How I want to like Edmund Morris. How much I have looked forward to his book on Reagan. I’ve heard Morris speak twice at the American Enterprise Institute, where I work. He is urbane and sophisticated, and the model of gentlemanliness and charm. When I enrolled at Dartmouth as a foreign student from India, I met professors who exuded learning and grace and wit. I wanted to be like that. Edmund Morris is one of them. And, let me be candid, Ronald Reagan is not. Yet frankness also compels me to acknowledge that, at the end of the day, Reagan succeeded in his great enterprise and Morris failed. Reagan was an ordinary man who became an extraordinary leader. Morris is an educated man who has written a profoundly foolish book.
One reason Dutch is so disappointing is that it gives no vivid sense of the situation in America when Reagan was first elected. When Reagan entered the Oval Office, the landscape looked dismal, both at home and abroad. Inflation was in double digits, eroding pension plans and savings accounts; interest rates had reached 21 percent, the highest since the Civil War; the Soviet bear was on the prowl, having gobbled up 10 countries between 1974, when South Vietnam fell, and 1979, when the Soviets invaded Afghanistan. There was an energy crisis, with long lines at the pump and talk of gas rationing. And who can forget the hostages in Iran, held captive by mullahs who denounced America as a “great Satan”?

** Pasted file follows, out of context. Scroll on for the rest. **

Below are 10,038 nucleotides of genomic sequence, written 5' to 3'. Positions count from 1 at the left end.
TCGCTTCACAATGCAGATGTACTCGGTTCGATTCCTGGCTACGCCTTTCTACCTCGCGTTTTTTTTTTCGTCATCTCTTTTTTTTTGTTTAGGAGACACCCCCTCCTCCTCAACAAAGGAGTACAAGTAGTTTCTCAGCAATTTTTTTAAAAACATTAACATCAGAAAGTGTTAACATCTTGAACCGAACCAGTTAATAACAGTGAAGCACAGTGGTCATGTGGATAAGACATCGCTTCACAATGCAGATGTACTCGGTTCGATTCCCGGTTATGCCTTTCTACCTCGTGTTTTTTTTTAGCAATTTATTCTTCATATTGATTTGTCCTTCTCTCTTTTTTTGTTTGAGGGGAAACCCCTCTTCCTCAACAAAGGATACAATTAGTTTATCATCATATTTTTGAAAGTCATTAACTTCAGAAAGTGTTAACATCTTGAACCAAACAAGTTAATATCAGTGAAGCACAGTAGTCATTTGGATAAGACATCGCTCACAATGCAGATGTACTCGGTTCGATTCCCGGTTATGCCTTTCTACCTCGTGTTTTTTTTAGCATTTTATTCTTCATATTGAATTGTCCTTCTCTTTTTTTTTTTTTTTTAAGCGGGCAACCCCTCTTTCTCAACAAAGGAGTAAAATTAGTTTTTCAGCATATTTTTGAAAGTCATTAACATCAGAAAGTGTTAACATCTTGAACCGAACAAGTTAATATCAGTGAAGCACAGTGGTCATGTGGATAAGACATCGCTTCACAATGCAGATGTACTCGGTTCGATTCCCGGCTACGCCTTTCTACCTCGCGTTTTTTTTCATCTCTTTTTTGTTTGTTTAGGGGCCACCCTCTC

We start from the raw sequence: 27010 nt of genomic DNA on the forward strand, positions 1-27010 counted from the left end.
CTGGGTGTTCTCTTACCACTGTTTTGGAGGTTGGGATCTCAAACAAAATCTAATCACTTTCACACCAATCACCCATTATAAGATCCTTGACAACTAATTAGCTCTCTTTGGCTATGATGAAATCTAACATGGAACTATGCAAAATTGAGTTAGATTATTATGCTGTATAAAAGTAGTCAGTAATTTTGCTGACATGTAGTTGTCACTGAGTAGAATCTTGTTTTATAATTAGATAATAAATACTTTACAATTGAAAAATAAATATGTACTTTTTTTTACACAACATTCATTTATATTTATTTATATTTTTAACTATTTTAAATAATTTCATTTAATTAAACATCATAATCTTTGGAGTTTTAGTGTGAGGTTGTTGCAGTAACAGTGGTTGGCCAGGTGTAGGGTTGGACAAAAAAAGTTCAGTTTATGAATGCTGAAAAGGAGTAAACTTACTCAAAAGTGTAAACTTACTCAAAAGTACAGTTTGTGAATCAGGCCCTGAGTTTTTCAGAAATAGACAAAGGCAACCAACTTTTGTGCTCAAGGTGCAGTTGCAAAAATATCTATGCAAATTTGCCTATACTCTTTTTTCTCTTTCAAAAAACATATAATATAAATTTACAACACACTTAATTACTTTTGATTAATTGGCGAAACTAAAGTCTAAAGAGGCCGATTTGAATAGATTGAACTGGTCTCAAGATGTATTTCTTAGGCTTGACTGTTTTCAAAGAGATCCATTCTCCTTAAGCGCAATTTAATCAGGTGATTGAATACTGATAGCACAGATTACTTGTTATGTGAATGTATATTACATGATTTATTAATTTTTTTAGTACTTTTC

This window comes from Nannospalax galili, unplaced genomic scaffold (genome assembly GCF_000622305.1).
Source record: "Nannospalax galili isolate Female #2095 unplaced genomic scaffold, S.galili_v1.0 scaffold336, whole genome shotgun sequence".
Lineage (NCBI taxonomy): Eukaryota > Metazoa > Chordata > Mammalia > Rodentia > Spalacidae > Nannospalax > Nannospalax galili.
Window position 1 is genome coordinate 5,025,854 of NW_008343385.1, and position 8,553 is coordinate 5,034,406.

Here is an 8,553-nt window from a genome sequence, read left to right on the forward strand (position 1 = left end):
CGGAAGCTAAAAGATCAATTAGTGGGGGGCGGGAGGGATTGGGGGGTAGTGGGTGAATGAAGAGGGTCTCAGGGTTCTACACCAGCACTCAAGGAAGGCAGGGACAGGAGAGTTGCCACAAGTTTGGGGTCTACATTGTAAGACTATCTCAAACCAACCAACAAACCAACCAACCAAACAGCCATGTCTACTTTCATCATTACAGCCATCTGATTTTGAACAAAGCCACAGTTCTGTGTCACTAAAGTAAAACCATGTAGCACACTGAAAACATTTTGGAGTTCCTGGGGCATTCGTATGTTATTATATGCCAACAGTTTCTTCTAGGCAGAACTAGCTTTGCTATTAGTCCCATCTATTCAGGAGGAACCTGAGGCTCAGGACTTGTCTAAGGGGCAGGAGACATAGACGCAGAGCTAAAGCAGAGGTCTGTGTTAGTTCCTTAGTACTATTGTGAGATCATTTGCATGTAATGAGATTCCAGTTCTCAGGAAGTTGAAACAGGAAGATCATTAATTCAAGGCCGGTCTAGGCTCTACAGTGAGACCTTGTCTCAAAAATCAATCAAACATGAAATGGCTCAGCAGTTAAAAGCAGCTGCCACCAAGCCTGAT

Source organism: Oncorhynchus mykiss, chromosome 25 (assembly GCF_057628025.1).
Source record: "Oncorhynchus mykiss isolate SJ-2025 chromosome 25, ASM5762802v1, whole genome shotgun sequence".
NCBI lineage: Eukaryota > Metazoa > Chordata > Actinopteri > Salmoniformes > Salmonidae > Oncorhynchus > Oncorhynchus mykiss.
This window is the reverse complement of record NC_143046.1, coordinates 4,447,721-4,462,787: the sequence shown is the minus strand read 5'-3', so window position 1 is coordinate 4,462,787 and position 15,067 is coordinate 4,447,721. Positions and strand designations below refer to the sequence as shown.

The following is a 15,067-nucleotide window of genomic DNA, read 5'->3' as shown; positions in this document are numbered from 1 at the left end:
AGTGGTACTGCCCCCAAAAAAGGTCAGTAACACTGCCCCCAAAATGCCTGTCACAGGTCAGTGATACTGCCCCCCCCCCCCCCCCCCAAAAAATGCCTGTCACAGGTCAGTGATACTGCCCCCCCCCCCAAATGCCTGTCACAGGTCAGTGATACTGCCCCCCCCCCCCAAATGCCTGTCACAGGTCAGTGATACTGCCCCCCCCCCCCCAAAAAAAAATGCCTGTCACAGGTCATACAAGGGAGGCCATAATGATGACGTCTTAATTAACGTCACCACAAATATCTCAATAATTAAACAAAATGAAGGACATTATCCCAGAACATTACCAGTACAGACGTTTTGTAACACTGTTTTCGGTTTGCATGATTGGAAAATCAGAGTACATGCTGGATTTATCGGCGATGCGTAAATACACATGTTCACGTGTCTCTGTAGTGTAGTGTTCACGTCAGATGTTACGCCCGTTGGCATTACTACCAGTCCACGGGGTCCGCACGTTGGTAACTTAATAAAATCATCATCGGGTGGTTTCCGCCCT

Reagan promised to bring inflation down, and he did. He cut taxes to energize economic growth, and after the recession of 1982 the economy went into a juggernaut of growth that has still not abated. Interest rates fell, so that new businesses could get loans and families could buy houses again. Reagan decontrolled gas prices, and the energy crisis disappeared. The technological revolution accelerated in part due to the explosion of venture capital that became available in the 1980s. No more real estate fell to the Soviets under Reagan’s watch. Indeed the Soviet empire itself came under unendurable strains and began to collapse. The Soviets pulled out of Aghanistan. In 1989, the year Reagan left office, the Berlin Wall came tumbling down.
Not many presidents, it’s safe to say, can claim a comparable record of achievement. The 1990s have been peaceful and prosperous, to be sure, but Clinton inherited a growing economy and a global environment rid of the Soviet menace and open to American multinationals. Of course, Clinton deserves some plaudits for preserving Reaganism (this is his true legacy), but Reagan deserves the lion’s share of the credit for turning the country, and the world, around. Moreover, Reagan articulated a moral vision of what it means to be an American that I, for one, sorely miss in the 1990s.